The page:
In other news, I recently looked up how much tuna I could safely eat, and the recommendation was ZERO. No tuna at all. You know, I’m not a total bleeding-heart environmentalist–if a species of ant in the Amazon goes extinct, I’m sorry, I don’t really care–but to get to the point where there’s so much pollution that I can’t even eat freakin’ tuna????? Something’s very, very wrong here.

Um, yes, I’m aware that this comment had nothing to do with CFL bulbs. ๐Ÿ˜‰

heather June 29, 2009 at 12:41 pm


My dad said the same thing! When I told him I might have mercury on the floor, he just laughed and said he used to play with it all the time and that I shouldn’t worry so much.

No wonder he’s crazy…. ๐Ÿ™‚

I’ve heard the same thing about canned tuna. That, coupled with the fact that all tuna cans use a BPA liner prompted me to stop eating it a while back ago. And I agree: something IS very, very wrong here…

But, all of us our doing our little parts! ๐Ÿ™‚ It all adds up.

Karen June 30, 2009 at 7:53 am

Thank you for this post. I haven’t broken any cfl bulbs yet but wondered about this. I’m going to reprint this on my blog and link back to you.

Speaking of tuna…and any canned goods…I don’t know what to do about them. I have a few canned goods in my cupboards and since I posted about BPA, I didn’t even open that cupboard. Any ideas??? and we used to donate cases of them to local food pantry for holidays. Argh~

As my Mom always says…….why do they make and sell them if they are harmful to us? A simple question. Complicated answer.

heather June 30, 2009 at 8:21 am


Thanks for the linkback!

As far as the canned goods, I ended up donating mine, especially all my tuna, when I found out about BPA.

At first, I was a bit reluctant. After all, I’m donating food that has been lined with BPA, which is potentially harmful to people. And I thought briefly of just pitching it.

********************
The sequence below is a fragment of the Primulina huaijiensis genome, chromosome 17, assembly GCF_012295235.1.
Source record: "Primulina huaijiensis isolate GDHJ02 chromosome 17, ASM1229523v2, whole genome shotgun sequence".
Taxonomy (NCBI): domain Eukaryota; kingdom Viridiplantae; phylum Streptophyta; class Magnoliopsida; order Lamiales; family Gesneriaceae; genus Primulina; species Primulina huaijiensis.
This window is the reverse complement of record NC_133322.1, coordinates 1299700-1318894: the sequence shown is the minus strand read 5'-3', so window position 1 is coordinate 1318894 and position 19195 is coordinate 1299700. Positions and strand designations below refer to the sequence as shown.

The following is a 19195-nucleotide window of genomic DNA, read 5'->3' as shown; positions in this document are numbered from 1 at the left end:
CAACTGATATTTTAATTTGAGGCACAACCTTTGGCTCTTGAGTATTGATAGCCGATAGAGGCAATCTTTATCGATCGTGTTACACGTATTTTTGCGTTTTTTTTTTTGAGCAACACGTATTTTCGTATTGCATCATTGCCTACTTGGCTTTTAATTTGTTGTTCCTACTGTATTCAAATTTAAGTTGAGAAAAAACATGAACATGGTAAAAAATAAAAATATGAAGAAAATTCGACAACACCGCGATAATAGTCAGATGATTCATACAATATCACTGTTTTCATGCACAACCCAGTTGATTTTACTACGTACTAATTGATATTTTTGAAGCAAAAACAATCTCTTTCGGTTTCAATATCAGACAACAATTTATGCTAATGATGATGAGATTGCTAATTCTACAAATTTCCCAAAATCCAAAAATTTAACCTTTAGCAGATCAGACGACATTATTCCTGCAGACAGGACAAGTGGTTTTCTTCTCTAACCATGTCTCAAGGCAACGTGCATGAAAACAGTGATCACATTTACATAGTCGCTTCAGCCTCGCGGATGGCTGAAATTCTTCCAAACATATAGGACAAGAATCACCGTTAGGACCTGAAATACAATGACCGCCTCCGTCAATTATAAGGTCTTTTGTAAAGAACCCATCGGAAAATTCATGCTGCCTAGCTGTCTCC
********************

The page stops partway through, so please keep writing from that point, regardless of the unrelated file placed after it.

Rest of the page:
But then I realized that the people who are going to get this food are HUNGRY, probably in the deepest way. They don’t give one rip about BPA, and if I was hungry and had no resources to buy food I doubt I’d give a rip about BPA either.

So, it all went to my local food bank. I think donating it really is the best solution.

Lisa June 30, 2009 at 8:52 am

In high school we would hold mercury in our hands and play with it. So now maybe I have something to blame my memory loss on besides advancing age? ๐Ÿ˜Ž

Kristin June 30, 2009 at 10:09 am

Interesting – who could have thought something that’s supposed to be so eco-friendly can be so dangerous! I once broke a thermometer in my mouth when I was 10… I thought I was going to die! lol

Eric Bonnici - EnergyGeekCa June 30, 2009 at 2:01 pm

Excellent post!

I just finished a very long blog post on CFLs. In fact, it was so long that I’ve broken it up into parts and just published the first one. My upcoming posts will cover recycling too.

The thing is there’s a lot of people saying CFLs are making them very sick! And there’s proof in a video I posted.

The problem has to do with not mercury but the electromagnetic radiation and ultraviolet radiation emitted by these \energy savings light bulbs\.

And what gets me is the geniuses in our governments are mandating we use these bulbs before they have all the facts of the negative impacts. Might sound like a conspiracy theory but its not.

Thanks for the great post.


Deb July 1, 2009 at 10:11 pm

I broke a bulb last fall and all I could think of was the EPA clean up charge if they found out about a toxic chemical spill! lol

Aaron July 2, 2009 at 9:02 am

Good post. A lot of household are avoiding CFLs because of the breakage issue or other reasons, like lighting quality. However, businesses have long been using fluorescents to reap cost and energy benefits, and many businesses (and households) are looking for quality recycling programs. If you’re thinking about recycling your CFLs or other fluorescents check out for a neat mail-back program. Also take a look at my bulb recycling blog at

Shannon Lelle October 6, 2009 at 6:26 pm

They now have L.E.D light bulbs that have like a million little lights in them and they save a lot of energy and avoid problems with mercury. They are a lot more expensive than CFL’s

Karen Patrick February 16, 2014 at 9:20 pm

Very useful tips. Itโ€™s important to understand that the mercury emissions from coal arenโ€™t just about the environment, theyโ€™re about us. Where does that mercury end up? It ends up in our lakes and streams and in the fish we eat.